When to measure?
The serum creatinine should be measured for all diabetic patients , especially type 2 diabetes, visiting the doctor for the first time or during diagnosis. If normal, it should be repeated at regular intervals, ideally every 3-6 months or more frequently during every visit if found abnormal. It should be measured during any acute conditions such as infections or heart conditions or anything requiring a hospital admission. It should also be measured before any radiological studies are done with contrast being injected. The symptoms you might experience are decreased urine output, swelling of lower limbs, nausea, vomiting, lethargy etc. if the creatinine is abnormally high. Watch out for these symptoms if you have long standing diabetes and your sugars are not under control.
Preparations before the test:
Usually there is no specific preparation for the test. Your blood sample is drawn from your vein irrespective of the meals consumed and is processed. Results can be published in no time with good accuracy , thanks to the most modern machines. Try to alert the doctor if previous abnormal values were detected as it can be used for comparison and see the trend if its increasing or decreasing.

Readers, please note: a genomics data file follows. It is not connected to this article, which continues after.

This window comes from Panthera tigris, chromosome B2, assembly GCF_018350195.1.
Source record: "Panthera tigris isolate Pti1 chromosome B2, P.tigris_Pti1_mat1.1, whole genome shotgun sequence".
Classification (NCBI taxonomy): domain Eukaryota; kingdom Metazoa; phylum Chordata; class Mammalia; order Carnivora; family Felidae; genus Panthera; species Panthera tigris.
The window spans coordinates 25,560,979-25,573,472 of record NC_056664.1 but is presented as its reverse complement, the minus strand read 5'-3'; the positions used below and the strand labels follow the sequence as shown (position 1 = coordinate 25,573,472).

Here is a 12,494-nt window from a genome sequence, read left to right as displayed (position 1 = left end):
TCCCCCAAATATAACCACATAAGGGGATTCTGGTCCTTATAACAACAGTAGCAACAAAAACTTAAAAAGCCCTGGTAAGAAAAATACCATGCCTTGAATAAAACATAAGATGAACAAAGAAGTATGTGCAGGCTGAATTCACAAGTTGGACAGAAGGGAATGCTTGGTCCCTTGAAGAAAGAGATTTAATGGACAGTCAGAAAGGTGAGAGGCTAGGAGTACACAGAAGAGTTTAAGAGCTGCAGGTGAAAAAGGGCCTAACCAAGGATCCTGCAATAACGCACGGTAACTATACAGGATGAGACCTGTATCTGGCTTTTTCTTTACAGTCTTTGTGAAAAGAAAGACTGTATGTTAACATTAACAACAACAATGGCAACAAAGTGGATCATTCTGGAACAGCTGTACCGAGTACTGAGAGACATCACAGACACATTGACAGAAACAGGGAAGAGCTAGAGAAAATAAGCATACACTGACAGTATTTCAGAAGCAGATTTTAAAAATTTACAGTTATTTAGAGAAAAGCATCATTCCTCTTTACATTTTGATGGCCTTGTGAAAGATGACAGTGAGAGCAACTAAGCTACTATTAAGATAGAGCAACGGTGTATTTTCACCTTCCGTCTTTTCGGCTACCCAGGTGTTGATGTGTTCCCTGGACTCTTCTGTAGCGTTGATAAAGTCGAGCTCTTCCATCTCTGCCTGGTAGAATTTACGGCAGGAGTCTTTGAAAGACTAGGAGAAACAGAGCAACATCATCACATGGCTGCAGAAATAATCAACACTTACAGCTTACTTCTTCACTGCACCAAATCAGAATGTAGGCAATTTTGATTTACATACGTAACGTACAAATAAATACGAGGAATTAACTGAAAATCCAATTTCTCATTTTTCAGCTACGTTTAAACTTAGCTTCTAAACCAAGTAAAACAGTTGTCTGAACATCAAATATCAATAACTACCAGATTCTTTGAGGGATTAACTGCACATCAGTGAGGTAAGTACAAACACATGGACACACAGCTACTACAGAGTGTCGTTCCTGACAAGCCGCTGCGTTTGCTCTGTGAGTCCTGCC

Problems concerning the test:
The serum creatinine can vary between individuals depending on their race, age, sex or build. Healthy men are found to have a higher value than age matched women and younger individuals with more muscle mass are found to have a higher creatinine than an old patient with low BMI (Body Mass Index). One more very important thing concerning the test is that the serum creatinine is usually a late marker to rise in chronic kidney disease. It can be normal even when a major part of the kidney is damaged or non functioning. For example you can have a normal serum creatinine levels even after donating your one kidney. The remaining part of the kidney can over work and keep the serum creatinine on check.
Is it still advisable to measure serum creatinine. If so, why?